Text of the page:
Having it both ways

Narconon describes itself as a non-profit, secular drug outreach programme, and while mentioning Hubbard in its literature, plays down any links to Scientology. You will be hard put to find a direct reference to Scientology on its website: Hubbard is described simply as “an author and humanitarian”.7

Scientology, on its websites, vaunts Narconon as “the most effective drug rehabilitation and prevention programme on Earth”. But it is careful to describe it as an outreach programme that it sponsors, rather than an integral part of its operations.8

For a number of reasons however, the claim that Scientology and Narconon are entirely distinct entities – that there are no lines of control from the former to the latter – is difficult to sustain.

First, even a cursory look at the components of the Narconon programme reveals a striking similarity to Scientology's own courses.

Narconon, for example, runs something called the “New Life Detoxification Program”, which it describes as a “combination of exercise, induced sweating in a sauna, and nutritional supplements”.

This programme, Narconon claims, reduces or eliminates drug or alcohol cravings and the symptoms associated with addiction, such as depression, irritability and fatigue.9

But to all intents and purposes, this programme is the same as the one run inside Scientology itself, where it is known as the Purification Rundown.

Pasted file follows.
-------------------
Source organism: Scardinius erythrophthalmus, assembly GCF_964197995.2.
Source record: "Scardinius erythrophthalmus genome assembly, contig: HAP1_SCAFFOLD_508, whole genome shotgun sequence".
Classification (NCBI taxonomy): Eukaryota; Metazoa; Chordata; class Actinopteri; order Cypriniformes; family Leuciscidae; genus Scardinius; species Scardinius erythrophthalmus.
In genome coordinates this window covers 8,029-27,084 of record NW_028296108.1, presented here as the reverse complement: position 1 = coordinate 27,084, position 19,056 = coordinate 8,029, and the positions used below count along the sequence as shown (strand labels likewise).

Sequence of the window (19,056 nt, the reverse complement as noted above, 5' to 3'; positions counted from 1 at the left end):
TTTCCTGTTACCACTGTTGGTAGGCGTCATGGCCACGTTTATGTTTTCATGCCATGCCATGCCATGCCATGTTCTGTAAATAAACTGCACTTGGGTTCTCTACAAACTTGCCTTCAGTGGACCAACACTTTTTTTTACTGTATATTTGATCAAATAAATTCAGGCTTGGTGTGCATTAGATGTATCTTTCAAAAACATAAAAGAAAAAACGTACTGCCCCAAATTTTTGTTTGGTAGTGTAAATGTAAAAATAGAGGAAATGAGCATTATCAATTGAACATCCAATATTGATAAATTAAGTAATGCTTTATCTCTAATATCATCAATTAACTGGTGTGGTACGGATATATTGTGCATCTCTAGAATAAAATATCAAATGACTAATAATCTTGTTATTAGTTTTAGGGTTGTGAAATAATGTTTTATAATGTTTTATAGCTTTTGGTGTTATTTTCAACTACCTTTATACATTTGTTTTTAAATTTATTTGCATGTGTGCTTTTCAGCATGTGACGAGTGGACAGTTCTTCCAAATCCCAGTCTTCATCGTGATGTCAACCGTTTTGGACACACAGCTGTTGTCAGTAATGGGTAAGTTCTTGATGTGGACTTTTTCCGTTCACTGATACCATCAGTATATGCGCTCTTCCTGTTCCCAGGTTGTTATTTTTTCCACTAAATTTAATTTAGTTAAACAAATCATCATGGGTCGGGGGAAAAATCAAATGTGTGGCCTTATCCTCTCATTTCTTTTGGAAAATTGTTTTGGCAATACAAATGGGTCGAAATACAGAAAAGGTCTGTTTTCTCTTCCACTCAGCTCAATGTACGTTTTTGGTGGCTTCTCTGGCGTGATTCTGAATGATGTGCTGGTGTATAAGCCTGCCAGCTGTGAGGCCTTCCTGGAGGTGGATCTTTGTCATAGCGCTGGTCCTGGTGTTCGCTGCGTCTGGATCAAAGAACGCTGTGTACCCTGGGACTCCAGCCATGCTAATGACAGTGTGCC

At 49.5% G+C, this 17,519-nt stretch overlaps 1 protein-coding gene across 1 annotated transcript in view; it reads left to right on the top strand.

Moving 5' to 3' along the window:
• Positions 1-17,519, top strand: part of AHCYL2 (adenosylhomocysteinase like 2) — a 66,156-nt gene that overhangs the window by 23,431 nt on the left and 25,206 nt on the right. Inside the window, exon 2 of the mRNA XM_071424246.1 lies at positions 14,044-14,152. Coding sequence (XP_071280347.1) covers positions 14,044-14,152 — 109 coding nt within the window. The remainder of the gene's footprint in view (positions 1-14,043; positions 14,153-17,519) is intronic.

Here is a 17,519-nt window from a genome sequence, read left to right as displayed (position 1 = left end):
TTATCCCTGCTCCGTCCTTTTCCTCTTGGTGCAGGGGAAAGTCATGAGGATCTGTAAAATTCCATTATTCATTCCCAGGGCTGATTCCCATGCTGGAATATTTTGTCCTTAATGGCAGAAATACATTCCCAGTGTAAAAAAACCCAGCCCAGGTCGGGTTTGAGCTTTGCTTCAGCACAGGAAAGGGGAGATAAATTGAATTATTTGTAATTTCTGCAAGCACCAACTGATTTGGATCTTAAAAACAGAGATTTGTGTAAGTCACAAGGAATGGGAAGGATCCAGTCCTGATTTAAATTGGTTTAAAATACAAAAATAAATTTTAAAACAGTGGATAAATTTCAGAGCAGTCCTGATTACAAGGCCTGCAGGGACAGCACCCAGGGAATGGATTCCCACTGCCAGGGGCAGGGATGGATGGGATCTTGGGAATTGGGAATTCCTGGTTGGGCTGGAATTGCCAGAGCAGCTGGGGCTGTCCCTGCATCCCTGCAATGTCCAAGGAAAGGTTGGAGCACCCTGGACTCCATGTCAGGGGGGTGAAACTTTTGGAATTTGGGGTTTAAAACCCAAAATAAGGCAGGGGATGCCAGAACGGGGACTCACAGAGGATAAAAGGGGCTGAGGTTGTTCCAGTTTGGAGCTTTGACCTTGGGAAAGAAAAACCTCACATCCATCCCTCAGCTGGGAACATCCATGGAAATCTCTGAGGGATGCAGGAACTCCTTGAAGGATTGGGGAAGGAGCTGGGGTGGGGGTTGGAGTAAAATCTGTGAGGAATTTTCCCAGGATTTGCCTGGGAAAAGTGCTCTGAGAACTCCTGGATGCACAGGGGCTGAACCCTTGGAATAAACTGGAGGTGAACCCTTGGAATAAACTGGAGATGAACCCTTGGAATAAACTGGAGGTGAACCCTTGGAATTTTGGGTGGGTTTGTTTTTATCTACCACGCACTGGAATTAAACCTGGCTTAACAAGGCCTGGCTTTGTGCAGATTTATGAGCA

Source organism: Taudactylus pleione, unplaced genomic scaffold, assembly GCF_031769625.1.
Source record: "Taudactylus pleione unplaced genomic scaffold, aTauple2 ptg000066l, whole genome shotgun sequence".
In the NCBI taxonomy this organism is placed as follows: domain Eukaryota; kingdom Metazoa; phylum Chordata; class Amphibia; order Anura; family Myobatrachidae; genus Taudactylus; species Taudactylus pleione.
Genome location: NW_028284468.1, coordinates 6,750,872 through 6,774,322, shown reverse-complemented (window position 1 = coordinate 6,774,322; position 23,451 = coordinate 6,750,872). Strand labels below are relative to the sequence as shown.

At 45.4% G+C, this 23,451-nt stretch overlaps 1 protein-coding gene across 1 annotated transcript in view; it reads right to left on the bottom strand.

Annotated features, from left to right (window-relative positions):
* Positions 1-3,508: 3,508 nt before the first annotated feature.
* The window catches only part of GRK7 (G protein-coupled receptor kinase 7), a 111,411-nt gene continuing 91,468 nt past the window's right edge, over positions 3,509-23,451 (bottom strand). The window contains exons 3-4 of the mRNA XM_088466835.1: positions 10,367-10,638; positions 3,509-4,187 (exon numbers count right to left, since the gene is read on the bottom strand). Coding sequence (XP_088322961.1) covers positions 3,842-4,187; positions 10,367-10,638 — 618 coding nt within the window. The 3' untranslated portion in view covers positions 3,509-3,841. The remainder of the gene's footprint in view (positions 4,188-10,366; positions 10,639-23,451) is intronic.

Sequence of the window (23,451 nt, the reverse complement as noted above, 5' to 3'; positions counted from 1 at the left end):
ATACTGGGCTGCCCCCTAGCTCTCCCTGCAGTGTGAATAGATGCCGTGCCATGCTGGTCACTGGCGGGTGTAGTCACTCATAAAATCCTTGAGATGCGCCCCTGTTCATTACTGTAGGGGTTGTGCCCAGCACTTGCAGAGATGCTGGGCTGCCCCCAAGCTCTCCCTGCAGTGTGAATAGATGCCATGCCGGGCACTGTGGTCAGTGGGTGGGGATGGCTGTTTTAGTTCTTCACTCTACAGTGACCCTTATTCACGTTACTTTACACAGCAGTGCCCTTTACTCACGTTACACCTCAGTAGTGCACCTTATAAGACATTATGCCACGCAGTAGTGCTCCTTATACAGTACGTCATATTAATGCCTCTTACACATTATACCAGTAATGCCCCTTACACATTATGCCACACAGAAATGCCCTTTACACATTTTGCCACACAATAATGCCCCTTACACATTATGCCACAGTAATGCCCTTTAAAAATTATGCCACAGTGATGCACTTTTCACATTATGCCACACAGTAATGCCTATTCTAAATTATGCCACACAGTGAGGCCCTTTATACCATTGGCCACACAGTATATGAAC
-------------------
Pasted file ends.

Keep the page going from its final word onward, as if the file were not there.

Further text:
During the 2009 fraud trial of several leading Scientologists and two Scientology organisations in France, the Paris court examined the Purification Rundown in some detail.

There, Scientology insisted it was a religious ritual.

“This is nothing to do with medicine,” one Scientologist told the court. “We are curing nothing. It is a purification rite, in which we have no pretensions towards curing anything.”10

Scientology's lawyers brought in a former emeritus professor at Paris's Sorbonne University, ethnologist and anthropologist Philippe Laburthe-Tolra, to testify as to the Rundown's religious credentials.11

But they also flew in Dr David Root from the United States to support claims as to the Rundown's efficacy as a detoxification programme. Root has appeared on the Narconon website to endorse the programme.12

In its judgment, the court noted what it said was a blurring of the lines between the religious and the scientific and concluded that Scientology was trying to have it both ways.

For while the defendants may have described the Rundown in spiritual terms, Scientology's own literature used pseudo-scientific terms to vaunt the programme's efficacy, it noted.13

Three defendants were convicted on charges relating to the illegal practice of pharmacy for the sale and distribution of what experts said were the dangerously high doses of vitamins used in the Rundown.14

'Hypnotic' training routines

Another feature of Narconon is a course which, it claims, gets subjects “into better communication with others and with the environment...